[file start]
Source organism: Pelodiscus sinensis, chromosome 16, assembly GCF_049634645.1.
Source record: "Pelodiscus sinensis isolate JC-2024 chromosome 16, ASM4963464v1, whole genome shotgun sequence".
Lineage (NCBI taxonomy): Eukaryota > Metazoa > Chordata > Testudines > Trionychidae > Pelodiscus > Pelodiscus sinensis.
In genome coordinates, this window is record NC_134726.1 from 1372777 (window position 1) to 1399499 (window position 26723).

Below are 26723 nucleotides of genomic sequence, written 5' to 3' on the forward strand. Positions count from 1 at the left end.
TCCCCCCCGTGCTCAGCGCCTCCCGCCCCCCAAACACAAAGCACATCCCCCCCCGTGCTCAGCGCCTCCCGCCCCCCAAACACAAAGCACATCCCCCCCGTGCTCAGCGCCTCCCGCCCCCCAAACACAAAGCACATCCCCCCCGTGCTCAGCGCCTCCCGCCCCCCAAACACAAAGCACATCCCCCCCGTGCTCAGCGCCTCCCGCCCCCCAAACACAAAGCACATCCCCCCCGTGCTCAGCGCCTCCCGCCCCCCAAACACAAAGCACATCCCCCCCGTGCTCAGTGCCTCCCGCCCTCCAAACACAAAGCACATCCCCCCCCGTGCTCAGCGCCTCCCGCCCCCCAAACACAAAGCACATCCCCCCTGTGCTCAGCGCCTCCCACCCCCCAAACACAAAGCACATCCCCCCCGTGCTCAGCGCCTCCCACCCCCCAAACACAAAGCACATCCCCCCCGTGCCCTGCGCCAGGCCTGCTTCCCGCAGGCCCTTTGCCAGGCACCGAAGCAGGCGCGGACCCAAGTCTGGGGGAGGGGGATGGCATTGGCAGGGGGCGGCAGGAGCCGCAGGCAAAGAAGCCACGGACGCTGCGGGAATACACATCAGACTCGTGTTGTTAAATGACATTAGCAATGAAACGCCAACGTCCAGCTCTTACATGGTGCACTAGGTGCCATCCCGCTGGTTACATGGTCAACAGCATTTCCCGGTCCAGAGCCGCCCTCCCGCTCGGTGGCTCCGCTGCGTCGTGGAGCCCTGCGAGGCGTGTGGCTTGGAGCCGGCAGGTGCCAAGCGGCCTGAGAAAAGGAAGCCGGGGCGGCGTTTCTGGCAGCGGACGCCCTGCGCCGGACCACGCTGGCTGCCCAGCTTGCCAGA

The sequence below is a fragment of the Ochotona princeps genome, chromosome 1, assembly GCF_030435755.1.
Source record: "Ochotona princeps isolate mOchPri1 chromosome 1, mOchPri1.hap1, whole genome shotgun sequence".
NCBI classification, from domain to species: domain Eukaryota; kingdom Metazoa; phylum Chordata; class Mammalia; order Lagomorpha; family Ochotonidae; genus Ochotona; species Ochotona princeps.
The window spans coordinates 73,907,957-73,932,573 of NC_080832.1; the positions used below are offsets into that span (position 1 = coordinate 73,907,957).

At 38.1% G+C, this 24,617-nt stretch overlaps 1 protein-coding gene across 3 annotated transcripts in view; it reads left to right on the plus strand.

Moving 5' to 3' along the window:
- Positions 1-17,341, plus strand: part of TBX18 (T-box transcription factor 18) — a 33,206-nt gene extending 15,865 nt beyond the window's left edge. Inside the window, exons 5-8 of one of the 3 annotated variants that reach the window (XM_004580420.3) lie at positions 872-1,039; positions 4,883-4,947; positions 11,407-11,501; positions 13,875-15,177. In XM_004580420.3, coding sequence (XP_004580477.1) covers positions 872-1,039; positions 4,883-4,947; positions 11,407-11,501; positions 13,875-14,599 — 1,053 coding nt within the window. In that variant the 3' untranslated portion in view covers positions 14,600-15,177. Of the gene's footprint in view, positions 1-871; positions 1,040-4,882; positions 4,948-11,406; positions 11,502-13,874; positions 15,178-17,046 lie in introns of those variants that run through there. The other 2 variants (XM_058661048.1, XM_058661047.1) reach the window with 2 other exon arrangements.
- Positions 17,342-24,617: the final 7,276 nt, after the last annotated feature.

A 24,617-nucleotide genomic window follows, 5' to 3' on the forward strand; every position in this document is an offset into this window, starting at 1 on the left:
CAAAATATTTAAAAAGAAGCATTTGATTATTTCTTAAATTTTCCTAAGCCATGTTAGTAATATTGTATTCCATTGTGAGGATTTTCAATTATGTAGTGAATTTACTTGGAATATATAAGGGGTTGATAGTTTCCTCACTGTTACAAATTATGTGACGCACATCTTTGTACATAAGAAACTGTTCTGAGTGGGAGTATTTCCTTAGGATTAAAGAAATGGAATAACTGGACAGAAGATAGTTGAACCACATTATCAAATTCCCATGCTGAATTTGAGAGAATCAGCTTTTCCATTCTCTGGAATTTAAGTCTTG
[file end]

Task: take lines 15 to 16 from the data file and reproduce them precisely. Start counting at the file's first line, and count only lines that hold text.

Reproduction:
A 24,617-nucleotide genomic window follows, 5' to 3' on the forward strand; every position in this document is an offset into this window, starting at 1 on the left:
CAAAATATTTAAAAAGAAGCATTTGATTATTTCTTAAATTTTCCTAAGCCATGTTAGTAATATTGTATTCCATTGTGAGGATTTTCAATTATGTAGTGAATTTACTTGGAATATATAAGGGGTTGATAGTTTCCTCACTGTTACAAATTATGTGACGCACATCTTTGTACATAAGAAACTGTTCTGAGTGGGAGTATTTCCTTAGGATTAAAGAAATGGAATAACTGGACAGAAGATAGTTGAACCACATTATCAAATTCCCATGCTGAATTTGAGAGAATCAGCTTTTCCATTCTCTGGAATTTAAGTCTTG